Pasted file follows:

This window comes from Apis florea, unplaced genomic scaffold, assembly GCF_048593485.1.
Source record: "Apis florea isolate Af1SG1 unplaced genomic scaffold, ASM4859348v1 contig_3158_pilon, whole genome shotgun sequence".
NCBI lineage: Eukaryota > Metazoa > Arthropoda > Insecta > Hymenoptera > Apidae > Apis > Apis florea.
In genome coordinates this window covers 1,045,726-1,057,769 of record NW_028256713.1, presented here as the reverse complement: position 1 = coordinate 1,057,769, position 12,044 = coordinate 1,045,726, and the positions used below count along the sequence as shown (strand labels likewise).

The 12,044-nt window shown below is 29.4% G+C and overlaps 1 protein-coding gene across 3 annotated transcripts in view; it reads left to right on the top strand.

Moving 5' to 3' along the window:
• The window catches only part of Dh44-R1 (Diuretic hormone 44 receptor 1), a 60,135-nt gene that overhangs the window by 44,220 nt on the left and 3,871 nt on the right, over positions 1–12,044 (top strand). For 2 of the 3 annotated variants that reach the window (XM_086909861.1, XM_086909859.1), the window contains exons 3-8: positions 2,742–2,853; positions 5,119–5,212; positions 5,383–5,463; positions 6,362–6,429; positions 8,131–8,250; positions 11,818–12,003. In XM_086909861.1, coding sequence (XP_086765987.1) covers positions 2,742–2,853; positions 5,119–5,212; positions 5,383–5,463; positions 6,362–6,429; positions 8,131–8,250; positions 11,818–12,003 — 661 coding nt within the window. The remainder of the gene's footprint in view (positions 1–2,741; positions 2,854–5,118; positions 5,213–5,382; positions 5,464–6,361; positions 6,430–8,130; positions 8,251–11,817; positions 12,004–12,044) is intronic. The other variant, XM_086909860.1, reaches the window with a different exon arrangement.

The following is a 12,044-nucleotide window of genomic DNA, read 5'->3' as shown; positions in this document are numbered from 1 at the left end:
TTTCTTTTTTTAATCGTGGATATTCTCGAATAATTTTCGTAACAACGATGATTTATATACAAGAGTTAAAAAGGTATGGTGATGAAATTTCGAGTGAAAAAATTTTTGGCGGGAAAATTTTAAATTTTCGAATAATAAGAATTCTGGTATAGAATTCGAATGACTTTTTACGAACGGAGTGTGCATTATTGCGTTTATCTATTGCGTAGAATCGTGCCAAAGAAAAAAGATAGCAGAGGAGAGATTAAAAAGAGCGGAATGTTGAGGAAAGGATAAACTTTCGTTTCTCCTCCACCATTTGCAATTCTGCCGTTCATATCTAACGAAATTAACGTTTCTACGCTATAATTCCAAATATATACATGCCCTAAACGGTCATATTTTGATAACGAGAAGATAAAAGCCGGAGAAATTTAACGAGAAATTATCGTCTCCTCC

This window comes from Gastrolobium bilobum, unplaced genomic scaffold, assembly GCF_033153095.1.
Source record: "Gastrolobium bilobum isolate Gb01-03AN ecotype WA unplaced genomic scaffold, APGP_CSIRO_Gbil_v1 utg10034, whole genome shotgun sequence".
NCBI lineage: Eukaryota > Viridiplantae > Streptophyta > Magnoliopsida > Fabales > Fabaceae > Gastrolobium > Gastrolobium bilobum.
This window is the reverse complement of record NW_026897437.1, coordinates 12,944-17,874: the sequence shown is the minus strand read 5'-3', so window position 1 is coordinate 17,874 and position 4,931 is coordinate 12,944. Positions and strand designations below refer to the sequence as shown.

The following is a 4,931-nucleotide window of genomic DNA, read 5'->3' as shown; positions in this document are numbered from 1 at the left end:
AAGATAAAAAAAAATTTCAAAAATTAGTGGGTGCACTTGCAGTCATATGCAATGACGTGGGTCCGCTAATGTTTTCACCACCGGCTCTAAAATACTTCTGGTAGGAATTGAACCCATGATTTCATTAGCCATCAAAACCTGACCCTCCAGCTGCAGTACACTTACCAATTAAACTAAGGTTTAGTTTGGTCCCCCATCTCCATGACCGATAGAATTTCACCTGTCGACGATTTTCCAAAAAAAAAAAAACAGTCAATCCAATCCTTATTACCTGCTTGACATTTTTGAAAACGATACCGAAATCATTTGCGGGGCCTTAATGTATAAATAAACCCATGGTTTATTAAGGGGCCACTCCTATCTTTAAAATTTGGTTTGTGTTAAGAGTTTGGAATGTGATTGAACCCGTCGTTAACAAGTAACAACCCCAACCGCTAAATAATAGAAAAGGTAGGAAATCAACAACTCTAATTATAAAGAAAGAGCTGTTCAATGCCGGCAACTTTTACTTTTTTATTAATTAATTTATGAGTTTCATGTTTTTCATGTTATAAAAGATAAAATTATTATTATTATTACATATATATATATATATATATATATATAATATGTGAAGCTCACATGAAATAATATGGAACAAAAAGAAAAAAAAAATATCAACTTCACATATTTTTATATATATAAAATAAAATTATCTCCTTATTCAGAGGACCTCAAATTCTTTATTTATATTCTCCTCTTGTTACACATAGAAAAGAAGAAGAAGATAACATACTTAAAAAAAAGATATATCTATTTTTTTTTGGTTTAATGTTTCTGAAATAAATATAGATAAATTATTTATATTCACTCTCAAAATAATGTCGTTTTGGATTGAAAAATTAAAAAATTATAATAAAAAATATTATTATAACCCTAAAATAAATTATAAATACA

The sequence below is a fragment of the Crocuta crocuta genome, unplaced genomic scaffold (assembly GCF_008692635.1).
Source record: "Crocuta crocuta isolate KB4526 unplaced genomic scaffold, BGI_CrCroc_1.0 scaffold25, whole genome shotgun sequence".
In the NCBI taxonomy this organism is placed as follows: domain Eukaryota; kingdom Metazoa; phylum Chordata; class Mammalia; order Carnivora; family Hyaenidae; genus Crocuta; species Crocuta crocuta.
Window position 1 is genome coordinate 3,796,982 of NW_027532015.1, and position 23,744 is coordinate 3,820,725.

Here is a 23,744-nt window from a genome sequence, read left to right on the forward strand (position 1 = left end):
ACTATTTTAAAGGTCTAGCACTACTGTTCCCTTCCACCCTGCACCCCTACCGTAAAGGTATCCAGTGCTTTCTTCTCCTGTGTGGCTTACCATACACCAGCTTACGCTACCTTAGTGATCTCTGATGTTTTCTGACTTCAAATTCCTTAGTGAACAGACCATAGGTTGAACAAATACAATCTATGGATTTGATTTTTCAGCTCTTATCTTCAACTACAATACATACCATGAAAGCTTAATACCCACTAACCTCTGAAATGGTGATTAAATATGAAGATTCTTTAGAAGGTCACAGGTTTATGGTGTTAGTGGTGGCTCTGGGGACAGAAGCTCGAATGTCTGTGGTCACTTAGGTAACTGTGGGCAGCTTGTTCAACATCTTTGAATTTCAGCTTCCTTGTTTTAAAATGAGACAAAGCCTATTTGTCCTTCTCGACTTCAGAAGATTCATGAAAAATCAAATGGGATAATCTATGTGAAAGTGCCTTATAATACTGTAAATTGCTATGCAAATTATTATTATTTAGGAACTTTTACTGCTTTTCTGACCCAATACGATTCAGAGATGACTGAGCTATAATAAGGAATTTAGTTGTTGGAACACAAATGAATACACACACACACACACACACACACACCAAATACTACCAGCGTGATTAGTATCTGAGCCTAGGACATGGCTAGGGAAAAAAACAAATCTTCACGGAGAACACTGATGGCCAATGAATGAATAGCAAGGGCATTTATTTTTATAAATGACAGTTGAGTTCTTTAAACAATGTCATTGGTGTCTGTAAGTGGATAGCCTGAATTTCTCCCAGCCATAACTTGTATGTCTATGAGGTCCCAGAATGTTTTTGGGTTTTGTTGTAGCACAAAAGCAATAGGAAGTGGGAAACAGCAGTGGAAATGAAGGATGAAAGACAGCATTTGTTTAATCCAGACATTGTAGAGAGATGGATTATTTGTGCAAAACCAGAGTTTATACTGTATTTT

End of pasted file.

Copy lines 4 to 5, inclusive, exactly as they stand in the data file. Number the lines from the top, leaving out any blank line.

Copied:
In genome coordinates this window covers 1,045,726-1,057,769 of record NW_028256713.1, presented here as the reverse complement: position 1 = coordinate 1,057,769, position 12,044 = coordinate 1,045,726, and the positions used below count along the sequence as shown (strand labels likewise).

The 12,044-nt window shown below is 29.4% G+C and overlaps 1 protein-coding gene across 3 annotated transcripts in view; it reads left to right on the top strand.